home/topics/posts/about/now/links

The right blog engine.

I'm not happy with the way I post content online:

With a classical blog engine, it would be complex to reflect these changes over time: Sure, the post listing could be updated because of some changes in a post content, but that would mean that this posts would be the most fresh of all.

Host or not to host ?

For now, I prefer to be hosted.

I have a docker instance at home, with some non-critical services that run 24/7. There are some uptime problems for now, and I didn't take the time to investigate them. Moreover, I haven't found an ideal solution of deployment. I'd like to have a file (or a set of files) that deploy all the services, along with some backup utilities. If I'm successful at building something resilient enough for my needs, I'll reconsider my choice.

Updates as a zen git diff

todo: Refactor this section.

Here's an example of a classic blog organization.

Here's what I'd like to have.

Each topic listingwould have some tag or color meaning the freshness of the last update. This way, we could easily distinguish active and inactive topics.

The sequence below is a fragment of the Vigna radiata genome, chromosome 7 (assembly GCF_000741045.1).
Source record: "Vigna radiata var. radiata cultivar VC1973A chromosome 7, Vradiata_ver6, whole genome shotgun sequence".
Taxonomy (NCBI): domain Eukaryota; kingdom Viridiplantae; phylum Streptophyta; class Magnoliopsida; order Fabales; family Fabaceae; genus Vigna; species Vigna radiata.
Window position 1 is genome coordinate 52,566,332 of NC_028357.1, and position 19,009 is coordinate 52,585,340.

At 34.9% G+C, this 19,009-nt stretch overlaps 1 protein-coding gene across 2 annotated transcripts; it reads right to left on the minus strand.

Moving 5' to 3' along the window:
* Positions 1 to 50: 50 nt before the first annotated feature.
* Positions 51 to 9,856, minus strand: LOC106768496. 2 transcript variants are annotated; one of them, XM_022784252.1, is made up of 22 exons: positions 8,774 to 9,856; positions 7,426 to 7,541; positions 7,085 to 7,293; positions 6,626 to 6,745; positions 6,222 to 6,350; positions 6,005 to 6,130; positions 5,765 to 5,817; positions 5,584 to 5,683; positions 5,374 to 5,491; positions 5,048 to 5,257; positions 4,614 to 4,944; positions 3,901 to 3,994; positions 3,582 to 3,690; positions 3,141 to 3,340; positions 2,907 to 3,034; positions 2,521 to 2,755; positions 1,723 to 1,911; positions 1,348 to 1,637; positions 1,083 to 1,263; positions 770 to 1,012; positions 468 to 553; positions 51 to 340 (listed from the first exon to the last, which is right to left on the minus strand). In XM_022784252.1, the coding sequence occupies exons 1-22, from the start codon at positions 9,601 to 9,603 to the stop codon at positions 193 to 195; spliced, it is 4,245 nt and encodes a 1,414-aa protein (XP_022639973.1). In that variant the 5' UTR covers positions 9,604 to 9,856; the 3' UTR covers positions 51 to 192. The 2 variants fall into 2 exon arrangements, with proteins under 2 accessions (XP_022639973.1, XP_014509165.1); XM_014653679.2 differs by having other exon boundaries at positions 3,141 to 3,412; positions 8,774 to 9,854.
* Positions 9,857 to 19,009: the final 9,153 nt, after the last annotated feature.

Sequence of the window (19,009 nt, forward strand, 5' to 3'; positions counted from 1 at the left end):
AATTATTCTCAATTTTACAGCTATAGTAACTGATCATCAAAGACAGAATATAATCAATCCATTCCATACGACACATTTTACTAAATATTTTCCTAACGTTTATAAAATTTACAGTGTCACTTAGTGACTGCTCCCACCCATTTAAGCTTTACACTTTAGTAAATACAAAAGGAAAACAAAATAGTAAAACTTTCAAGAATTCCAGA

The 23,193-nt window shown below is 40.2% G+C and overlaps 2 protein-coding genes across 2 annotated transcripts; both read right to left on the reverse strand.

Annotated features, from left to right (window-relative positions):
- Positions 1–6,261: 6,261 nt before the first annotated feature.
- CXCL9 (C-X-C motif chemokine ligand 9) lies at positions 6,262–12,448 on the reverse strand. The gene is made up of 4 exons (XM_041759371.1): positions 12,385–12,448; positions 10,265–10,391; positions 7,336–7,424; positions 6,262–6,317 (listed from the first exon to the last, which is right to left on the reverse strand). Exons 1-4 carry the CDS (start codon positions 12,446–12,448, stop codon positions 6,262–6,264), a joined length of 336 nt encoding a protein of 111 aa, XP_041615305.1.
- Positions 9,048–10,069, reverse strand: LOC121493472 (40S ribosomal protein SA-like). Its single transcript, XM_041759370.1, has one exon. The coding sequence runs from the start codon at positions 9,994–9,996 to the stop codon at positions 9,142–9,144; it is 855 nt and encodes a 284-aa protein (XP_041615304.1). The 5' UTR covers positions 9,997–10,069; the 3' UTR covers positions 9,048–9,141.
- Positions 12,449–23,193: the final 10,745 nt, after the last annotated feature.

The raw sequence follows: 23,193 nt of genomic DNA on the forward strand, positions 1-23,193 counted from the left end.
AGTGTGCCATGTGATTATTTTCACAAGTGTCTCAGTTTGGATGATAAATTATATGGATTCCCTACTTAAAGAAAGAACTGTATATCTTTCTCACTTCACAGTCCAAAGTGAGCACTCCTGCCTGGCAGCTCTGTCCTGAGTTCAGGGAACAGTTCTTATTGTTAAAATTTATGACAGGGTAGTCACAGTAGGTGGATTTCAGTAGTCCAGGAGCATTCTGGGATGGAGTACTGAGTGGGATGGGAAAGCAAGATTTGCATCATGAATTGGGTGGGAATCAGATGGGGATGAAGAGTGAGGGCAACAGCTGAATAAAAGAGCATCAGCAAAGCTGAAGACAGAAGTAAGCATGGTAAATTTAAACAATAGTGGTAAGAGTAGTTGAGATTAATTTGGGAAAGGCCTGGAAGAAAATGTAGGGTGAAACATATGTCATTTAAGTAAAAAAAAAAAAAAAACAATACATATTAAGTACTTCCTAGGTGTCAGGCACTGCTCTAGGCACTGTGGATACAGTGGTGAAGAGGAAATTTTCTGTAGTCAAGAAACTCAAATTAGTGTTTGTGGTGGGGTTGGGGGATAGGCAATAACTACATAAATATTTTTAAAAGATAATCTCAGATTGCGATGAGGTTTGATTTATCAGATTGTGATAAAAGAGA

Each topic page could have a sort of table of contents, detailing their last update date:

I would really like a git history / git diff view, not in two parts but in a single part, when you could unwrap parts that were deleted if you want.

Each topic would really be like a versionned file, not static at all in time.

migrated from new post format

Time has passed since my last complaint about CMS/blog systems. In a quite old post I was saying some things (mainly to myself) about how I'd like to post content online.

In a nutshell, my complain is: I rarely write one-shot huge articles. Rather, I add content on multiple pages from time to time. I would also like to keep a temporality on these edits (ie. an old article that just got updated should be bumped to the top of the post list, and the new content should appear more clearly. And edits count.

In a way, I'm describing a fancy VCS-like system.

Recently, I stumbled upon this post by Pete Corey, describing literate commits, that seems to be not so far away of something that I'd like to have.


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